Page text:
Charles Krafft from Patricia O'Brien on Vimeo.
This video popped up over at the "street art" site Supertouch. Charles Krafft is an artist I got to know when I lived in Seattle through our mutual friend Larry Reid. Back then, he had just started doing his "Disasterware" pieces--charmingly created Delftware-style plates and teacups with scenes of horrible events on them--aerial bombardments, massive fires, maritime disasters, etc. Krafft had been a painter for a long time when he started creating these bizarre curios, but his work gained a new audience. The irony and humor was appealing to lots of folks who maybe wouldn't otherwise connect with contemprary art, and the fact that the pieces themselves were fairly inexpensive encouraged young hipsters to start collecting. (I was one of those young hipsters.)
But Krafft had really was serious about ceramics and delftware, and kept pushing it further--in his own idiosyncratic way, of course. So he expanded into pieces like the one below.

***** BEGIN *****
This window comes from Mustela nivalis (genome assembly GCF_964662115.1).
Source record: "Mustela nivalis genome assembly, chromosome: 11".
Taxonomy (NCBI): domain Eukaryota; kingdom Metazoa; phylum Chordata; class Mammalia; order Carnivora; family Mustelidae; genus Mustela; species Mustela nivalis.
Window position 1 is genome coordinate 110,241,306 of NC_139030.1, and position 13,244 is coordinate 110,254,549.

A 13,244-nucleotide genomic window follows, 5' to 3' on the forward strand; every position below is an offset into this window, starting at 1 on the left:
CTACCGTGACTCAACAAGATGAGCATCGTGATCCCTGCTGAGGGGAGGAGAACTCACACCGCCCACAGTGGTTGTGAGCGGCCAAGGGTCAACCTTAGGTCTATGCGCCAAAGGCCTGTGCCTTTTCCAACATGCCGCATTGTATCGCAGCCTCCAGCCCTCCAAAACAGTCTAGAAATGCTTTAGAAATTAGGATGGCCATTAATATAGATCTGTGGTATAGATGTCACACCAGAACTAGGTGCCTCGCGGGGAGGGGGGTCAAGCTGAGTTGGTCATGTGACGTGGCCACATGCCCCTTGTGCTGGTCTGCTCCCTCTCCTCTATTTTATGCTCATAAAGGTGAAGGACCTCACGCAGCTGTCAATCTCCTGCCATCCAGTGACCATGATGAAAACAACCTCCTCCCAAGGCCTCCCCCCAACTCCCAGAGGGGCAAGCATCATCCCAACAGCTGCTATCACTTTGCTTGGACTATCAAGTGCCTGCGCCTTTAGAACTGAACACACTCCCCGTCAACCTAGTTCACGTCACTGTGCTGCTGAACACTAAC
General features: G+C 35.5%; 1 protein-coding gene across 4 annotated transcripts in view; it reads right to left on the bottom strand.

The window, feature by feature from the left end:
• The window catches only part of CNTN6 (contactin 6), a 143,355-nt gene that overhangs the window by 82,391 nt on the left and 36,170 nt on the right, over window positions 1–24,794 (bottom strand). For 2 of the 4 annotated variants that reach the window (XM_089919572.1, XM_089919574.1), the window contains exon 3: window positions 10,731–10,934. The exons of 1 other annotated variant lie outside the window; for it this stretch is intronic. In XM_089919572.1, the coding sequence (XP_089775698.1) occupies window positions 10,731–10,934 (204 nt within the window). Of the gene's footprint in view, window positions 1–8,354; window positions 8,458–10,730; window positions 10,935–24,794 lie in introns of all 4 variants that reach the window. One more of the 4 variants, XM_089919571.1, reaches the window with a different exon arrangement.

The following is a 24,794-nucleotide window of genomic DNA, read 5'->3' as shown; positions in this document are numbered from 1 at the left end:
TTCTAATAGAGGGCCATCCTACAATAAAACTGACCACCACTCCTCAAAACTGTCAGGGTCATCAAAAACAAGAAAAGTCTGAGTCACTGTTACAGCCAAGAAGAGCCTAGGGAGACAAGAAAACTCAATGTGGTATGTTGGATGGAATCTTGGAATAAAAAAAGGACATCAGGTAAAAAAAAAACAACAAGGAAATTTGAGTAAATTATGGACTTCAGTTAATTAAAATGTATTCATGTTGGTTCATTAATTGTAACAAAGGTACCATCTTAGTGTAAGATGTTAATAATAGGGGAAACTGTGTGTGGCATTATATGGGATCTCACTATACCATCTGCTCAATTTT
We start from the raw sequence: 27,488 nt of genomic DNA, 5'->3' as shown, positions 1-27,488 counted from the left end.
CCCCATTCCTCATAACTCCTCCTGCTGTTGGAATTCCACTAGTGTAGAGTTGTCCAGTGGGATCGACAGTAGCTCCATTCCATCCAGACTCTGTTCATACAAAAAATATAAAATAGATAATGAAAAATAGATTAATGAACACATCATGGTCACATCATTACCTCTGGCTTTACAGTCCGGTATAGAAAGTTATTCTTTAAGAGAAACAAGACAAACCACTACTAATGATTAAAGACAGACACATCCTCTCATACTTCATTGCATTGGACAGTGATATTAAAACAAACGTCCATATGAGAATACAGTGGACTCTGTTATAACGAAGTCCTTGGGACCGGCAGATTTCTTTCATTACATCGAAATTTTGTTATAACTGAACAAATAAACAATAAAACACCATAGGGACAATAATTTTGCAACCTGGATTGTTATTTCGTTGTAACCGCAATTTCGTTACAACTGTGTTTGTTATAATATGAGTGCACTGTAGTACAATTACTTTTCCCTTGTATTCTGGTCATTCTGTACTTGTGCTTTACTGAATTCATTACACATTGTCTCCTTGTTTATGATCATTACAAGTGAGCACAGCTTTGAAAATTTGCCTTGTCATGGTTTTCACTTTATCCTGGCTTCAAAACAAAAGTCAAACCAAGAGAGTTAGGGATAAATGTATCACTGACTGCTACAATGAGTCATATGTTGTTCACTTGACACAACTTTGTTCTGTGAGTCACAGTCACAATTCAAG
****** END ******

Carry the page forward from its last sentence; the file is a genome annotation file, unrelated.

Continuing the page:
The film is quite good. Krafft doesn't pretend that he is just making his art and that how it is interpreted is none of his business. He knows he is pushing buttons and takes responsibility for it. He is an amusing, articulate person, and an excellent spokesman for his own artistic practice. And his owlish, bow-tied professorial look is the perfect icing on the cake--he looks like the kind of guy who would be lecturing on Delftware at the local garden club!